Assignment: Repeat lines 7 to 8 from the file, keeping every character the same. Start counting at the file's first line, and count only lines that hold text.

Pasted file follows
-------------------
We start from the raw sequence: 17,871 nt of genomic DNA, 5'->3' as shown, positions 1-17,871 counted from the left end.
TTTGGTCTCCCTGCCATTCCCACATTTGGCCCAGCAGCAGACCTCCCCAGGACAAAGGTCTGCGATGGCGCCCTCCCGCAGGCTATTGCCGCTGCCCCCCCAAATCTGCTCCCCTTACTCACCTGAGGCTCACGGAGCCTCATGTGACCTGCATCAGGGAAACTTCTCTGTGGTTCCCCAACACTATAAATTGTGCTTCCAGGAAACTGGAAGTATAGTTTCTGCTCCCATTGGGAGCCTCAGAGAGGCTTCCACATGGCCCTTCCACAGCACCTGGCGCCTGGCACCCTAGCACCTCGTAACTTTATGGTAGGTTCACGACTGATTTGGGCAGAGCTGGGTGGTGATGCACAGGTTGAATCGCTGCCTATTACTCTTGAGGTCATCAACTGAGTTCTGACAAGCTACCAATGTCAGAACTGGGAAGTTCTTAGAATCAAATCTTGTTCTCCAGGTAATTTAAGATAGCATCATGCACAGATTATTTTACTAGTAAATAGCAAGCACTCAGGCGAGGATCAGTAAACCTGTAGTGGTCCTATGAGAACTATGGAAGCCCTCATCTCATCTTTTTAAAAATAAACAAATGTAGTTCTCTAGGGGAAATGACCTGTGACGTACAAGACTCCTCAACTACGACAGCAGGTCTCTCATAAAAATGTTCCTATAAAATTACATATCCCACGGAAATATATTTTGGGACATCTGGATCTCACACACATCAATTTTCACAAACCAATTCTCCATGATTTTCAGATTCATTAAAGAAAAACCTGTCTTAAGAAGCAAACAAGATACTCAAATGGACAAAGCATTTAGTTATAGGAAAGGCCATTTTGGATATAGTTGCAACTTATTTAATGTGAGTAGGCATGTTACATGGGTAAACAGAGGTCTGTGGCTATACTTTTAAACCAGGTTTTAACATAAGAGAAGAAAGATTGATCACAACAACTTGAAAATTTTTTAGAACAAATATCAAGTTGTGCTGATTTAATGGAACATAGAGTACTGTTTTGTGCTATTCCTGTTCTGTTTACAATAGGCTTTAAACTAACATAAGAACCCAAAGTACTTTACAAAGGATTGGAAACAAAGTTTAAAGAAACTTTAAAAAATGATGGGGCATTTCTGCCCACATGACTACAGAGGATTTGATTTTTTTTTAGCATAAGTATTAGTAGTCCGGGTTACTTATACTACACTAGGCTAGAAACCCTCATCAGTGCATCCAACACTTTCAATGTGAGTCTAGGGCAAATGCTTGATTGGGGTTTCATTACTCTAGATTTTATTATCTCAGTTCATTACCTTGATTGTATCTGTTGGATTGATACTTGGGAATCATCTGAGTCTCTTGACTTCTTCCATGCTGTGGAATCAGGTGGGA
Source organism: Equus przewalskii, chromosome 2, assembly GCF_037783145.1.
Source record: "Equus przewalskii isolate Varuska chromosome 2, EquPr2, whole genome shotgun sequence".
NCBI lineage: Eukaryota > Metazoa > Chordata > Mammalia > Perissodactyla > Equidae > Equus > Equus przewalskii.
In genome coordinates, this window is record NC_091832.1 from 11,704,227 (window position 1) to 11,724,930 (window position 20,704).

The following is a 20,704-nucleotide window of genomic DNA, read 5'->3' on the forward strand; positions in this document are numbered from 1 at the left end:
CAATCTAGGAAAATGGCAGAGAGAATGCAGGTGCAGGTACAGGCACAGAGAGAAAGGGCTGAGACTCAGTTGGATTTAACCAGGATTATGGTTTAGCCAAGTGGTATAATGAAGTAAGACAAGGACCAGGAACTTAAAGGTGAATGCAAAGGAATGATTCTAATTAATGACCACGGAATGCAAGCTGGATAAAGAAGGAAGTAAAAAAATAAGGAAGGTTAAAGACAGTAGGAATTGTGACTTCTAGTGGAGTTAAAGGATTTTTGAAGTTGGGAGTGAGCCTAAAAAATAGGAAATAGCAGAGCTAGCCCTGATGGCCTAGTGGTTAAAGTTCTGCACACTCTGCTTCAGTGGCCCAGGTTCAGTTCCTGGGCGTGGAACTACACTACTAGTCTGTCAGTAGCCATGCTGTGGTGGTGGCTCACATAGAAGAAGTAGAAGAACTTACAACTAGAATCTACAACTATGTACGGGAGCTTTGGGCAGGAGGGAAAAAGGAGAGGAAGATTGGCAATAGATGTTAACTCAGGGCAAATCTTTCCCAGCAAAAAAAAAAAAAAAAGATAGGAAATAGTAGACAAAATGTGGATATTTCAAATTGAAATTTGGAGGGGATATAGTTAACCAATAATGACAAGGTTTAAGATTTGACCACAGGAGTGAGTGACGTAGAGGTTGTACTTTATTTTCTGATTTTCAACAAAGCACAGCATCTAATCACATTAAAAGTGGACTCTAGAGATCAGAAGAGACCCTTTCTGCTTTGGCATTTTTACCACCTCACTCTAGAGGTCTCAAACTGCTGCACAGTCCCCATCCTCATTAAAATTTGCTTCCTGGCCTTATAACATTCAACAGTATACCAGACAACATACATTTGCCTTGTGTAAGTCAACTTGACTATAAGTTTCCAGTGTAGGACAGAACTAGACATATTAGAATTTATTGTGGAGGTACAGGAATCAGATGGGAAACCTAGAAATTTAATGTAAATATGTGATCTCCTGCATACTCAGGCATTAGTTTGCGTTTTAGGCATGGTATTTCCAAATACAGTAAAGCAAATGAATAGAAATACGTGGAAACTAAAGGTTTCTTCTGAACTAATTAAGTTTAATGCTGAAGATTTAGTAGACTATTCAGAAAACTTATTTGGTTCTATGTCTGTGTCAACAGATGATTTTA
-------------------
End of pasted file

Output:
The following is a 20,704-nucleotide window of genomic DNA, read 5'->3' on the forward strand; positions in this document are numbered from 1 at the left end:
CAATCTAGGAAAATGGCAGAGAGAATGCAGGTGCAGGTACAGGCACAGAGAGAAAGGGCTGAGACTCAGTTGGATTTAACCAGGATTATGGTTTAGCCAAGTGGTATAATGAAGTAAGACAAGGACCAGGAACTTAAAGGTGAATGCAAAGGAATGATTCTAATTAATGACCACGGAATGCAAGCTGGATAAAGAAGGAAGTAAAAAAATAAGGAAGGTTAAAGACAGTAGGAATTGTGACTTCTAGTGGAGTTAAAGGATTTTTGAAGTTGGGAGTGAGCCTAAAAAATAGGAAATAGCAGAGCTAGCCCTGATGGCCTAGTGGTTAAAGTTCTGCACACTCTGCTTCAGTGGCCCAGGTTCAGTTCCTGGGCGTGGAACTACACTACTAGTCTGTCAGTAGCCATGCTGTGGTGGTGGCTCACATAGAAGAAGTAGAAGAACTTACAACTAGAATCTACAACTATGTACGGGAGCTTTGGGCAGGAGGGAAAAAGGAGAGGAAGATTGGCAATAGATGTTAACTCAGGGCAAATCTTTCCCAGCAAAAAAAAAAAAAAAAGATAGGAAATAGTAGACAAAATGTGGATATTTCAAATTGAAATTTGGAGGGGATATAGTTAACCAATAATGACAAGGTTTAAGATTTGACCACAGGAGTGAGTGACGTAGAGGTTGTACTTTATTTTCTGATTTTCAACAAAGCACAGCATCTAATCACATTAAAAGTGGACTCTAGAGATCAGAAGAGACCCTTTCTGCTTTGGCATTTTTACCACCTCACTCTAGAGGTCTCAAACTGCTGCACAGTCCCCATCCTCATTAAAATTTGCTTCCTGGCCTTATAACATTCAACAGTATACCAGACAACATACATTTGCCTTGTGTAAGTCAACTTGACTATAAGTTTCCAGTGTAGGACAGAACTAGACATATTAGAATTTATTGTGGAGGTACAGGAATCAGATGGGAAACCTAGAAATTTAATGTAAATATGTGATCTCCTGCATACTCAGGCATTAGTTTGCGTTTTAGGCATGGTATTTCCAAATACAGTAAAGCAAATGAATAGAAATACGTGGAAACTAAAGGTTTCTTCTGAACTAATTAAGTTTAATGCTGAAGATTTAGTAGACTATTCAGAAAACTTATTTGGTTCTATGTCTGTGTCAACAGATGATTTTA